Veteran Stories:
Berit Pittman

  • Berit Pittman in St. John's, Newfoundland and Labrador, on August 10, 2010.

    Historica Canada
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"I recognized him. He was my mother’s brother. He had trained in Germany and spoke fluently German, was part of the underground."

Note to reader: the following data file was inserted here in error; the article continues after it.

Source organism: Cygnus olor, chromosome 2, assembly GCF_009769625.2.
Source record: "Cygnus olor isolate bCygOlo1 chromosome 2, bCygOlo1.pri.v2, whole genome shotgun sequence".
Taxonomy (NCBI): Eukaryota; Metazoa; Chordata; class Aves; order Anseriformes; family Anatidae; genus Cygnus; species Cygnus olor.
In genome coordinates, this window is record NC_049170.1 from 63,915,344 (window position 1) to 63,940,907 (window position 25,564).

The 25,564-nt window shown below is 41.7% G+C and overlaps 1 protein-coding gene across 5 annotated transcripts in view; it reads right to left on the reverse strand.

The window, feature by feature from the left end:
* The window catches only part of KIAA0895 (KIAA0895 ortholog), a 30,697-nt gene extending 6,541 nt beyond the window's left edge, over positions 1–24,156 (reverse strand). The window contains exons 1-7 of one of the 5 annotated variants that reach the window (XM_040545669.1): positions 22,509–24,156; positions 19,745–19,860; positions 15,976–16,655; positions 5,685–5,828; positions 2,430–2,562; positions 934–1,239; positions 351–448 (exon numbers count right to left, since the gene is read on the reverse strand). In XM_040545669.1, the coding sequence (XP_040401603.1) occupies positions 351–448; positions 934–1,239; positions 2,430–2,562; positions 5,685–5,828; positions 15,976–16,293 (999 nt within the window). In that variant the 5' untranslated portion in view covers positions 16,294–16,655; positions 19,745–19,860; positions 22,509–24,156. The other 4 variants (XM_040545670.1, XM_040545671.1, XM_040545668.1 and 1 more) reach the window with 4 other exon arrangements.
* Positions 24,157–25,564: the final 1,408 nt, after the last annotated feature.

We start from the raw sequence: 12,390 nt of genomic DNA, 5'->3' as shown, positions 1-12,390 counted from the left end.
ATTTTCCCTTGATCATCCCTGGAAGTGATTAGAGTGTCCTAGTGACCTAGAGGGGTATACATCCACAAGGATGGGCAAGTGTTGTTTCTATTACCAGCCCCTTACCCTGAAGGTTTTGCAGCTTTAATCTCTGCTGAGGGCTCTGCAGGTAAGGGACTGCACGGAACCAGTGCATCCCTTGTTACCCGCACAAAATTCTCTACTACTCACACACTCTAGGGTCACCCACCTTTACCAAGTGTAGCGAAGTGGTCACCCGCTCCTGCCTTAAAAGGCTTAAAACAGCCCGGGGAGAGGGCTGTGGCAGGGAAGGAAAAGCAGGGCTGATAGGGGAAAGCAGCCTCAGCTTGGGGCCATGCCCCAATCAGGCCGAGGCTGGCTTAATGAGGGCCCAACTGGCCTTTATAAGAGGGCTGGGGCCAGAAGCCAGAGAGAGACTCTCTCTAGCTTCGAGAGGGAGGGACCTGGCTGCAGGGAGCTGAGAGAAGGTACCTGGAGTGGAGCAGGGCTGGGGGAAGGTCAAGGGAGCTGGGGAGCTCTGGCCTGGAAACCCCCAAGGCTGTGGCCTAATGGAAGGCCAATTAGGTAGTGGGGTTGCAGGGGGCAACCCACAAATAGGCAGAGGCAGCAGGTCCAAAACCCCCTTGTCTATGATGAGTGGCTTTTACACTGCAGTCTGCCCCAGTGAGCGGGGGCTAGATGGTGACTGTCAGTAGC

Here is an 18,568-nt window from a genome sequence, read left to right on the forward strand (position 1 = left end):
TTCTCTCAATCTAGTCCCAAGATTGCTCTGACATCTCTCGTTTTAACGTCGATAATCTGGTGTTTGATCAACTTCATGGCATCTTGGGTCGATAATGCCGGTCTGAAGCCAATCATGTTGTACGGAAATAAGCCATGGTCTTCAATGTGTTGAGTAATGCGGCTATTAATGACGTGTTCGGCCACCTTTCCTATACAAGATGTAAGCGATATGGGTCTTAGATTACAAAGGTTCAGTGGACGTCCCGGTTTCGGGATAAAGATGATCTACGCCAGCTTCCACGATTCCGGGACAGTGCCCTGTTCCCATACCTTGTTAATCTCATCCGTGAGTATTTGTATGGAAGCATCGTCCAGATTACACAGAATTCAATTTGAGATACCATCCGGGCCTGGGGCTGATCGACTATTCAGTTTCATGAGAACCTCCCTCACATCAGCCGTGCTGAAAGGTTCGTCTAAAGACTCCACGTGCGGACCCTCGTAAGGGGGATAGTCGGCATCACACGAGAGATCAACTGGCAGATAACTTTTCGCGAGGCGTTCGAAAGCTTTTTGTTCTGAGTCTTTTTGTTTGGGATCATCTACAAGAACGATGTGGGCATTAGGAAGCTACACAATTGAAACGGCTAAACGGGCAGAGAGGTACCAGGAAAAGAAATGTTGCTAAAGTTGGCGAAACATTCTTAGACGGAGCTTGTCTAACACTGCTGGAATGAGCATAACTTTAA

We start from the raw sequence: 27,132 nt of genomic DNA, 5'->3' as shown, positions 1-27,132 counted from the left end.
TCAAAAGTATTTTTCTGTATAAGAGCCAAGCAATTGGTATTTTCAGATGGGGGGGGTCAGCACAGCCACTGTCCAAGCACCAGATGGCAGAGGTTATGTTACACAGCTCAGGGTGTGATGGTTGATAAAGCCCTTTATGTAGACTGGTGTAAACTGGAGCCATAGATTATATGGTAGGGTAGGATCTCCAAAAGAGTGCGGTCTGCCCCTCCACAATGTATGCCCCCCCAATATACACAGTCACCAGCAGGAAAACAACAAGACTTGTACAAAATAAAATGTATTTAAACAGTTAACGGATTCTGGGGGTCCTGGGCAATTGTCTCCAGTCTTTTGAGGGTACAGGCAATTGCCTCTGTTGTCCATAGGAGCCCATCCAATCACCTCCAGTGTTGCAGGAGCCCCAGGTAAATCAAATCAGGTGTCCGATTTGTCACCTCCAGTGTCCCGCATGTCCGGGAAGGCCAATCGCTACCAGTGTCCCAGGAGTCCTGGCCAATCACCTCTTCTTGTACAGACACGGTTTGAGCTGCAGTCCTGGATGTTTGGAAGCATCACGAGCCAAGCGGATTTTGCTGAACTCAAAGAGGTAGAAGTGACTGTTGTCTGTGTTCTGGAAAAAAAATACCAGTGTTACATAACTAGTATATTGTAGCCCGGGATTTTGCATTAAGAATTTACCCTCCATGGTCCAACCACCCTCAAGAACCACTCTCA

This is a story as much in memory of my mother as it is my story. She was a single mother with three children, and she took the chance of offering a safe house for Kompani Linge [Norwegian resistance group, engaged in underground activities against the Germans] members of the resistance movement. At the same time, she taught her children never to talk about what we saw and heard and made us feel very trusted at all times. She was a fantastic and courageous mother. When the fighting was going on in the beginning of the war, she was a Red Cross nurse. She went to work in a field hospital in the school a few miles away from us; and she and many others felt the war would come. So they had stocked up on food and supplies. So then when mother needed some of her supplies, she would call to me and tell me, fill my rucksack up and bicycle down to the school, but she said, make sure now, she said, when the plane comes over toward you, then jump in the ditch and stay there until the plane has passed, then get back on the bike and get down to me as soon as possible. But she never indicated that she was afraid for me and therefore, I was not afraid either. Now, a couple of months later, Norway surrendered; and the king and queen and the royal family fled to England. For four years, many Norwegians fled from Norway to England and Canada where they trained. Others trained in Scotland and they became members of the Kompani Linge which were trained in sabotage and intelligence gathering, and the like. They came back to Norway secretly either by parachute or by boat, or sneaking across the border from neutral Sweden. At times, they would leave Norway and get back to England the same way. Now, they formed part of the main resistance group, the one that my mother was involved in. Many of the young men came and stayed in our downstairs room for days on end and the mother told us we would call them uncles. And remember, don’t ever recognize them when they’re on the street. So sabotage was carried out in those days with limpets [explosives with magnets, generally used in naval situations] and other explosives by members of the Kompani Linge, that was the men that stayed in our home. They received the supplies by parachute from England. And the messages where it would be dropped would come by code, which we listened to and then solved that, such things as ‘the fox will have a red cap.’ That meant the airplanes would come over and drop some message over some supplies in a certain area. Well, one day I was sure the German trucks were heading for our house and I hurried home. Despite all orders of not going into the living room without first knocking, I ran in, burst open the door and was stopped with a pistol pointing at my stomach. Well, it brought me to a stop and the man holding it, Edvard Tallaksen, said, well, while you’re here, you might as well learn how to take one of these apart, which they taught me. That was actually a smart move, it made sure that I never talked about it to anybody else, but it also made me aware of the fact of what my mother really was doing. So little by little, my job became to carry parcels to town and drop them somewhere; and one day I dropped off something in town and that night, mother came to the bedroom and woke me up, quietly took me out on the balcony, not saying a word. Then suddenly we could hear and then see a big explosion in town down by the harbour. Mother patted me on my shoulder and said, thank you, little friend, now you can go back to bed again. And that was all that was said about it. Now I really understood what I was carrying. But this was not discussed until 1971 when my mother visited me in Canada. I had helped delivered limpets to be used to explode ships. I attended school until one day the principal came to my classroom and asked me to come out; and he told me to hurry and get my sister, and then leave the school because the Germans were surrounding it. Well, we managed to get away and went back to where we were staying; and there was my mother and my brother with rucksacks already packed. We walked to the railroad station. Here, mother showed me where my brother and I were to stay quietly and pretend we did not know her; and wait until she or somebody else came and gave us tickets. Now, my mother and sister went somewhere else and eventually mother came by, and gave us tickets and travel passes with new names. Some hours later, we came to a town called Fredrikstad, where we left the train and here again, we were at the station and told, all passenger go into the waiting room. There were Germans in there checking people. But then a man came in in a uniform for high ranking German officers. He said, I want these four people. He pointed to us and we were escorted out of the building. The man looked somewhat familiar, it was only once we were in the car that he put us in, that I recognized him. He was my mother’s brother. He had trained in Germany and spoke fluently German, was part of the underground. And then next, we were taken to a harbour, we went aboard a boat that ferry us across to a large island. Here, we were met by a man with a truck and a couple with their four year old son, who was also to come with us. That father was so nervous that he was dangerous; and then mother gave him an injection that calmed him down. We climbed up on the back of the truck and hid among the bags of potatoes and coals, and the truck started to drive across the island. Now, someplace along the line, he was stopped, the German checked the driver, threw their bayonets in the bags, missed us, and then the truck was allowed to proceed again. We arrived at a pier later on, we went aboard another small boat and then another short trip; and we came to a second island, where we were supposed to be met by some helpers. But nobody came, so we spent the night in a summerhouse. Mother would ask my sister and me every so often during that night and the next day to go out and listen for noise from boats, or possibly Germans coming. However, it was only the next afternoon that somebody came and they were our helpers, thank goodness. They told us we had to hurry to our motorboat on the other side of the island because again, the Germans were on our trail. This was the 23 December, 1944. It was a dark day. However, we came through that and then it was full speed to Sweden. The next day, we went by train to a refugee camp, where we were given our refugee number. Mine was 4382. That was how many people had crossed Sweden since April 1940. This was Christmas Eve, 1944, six months before the end of the war.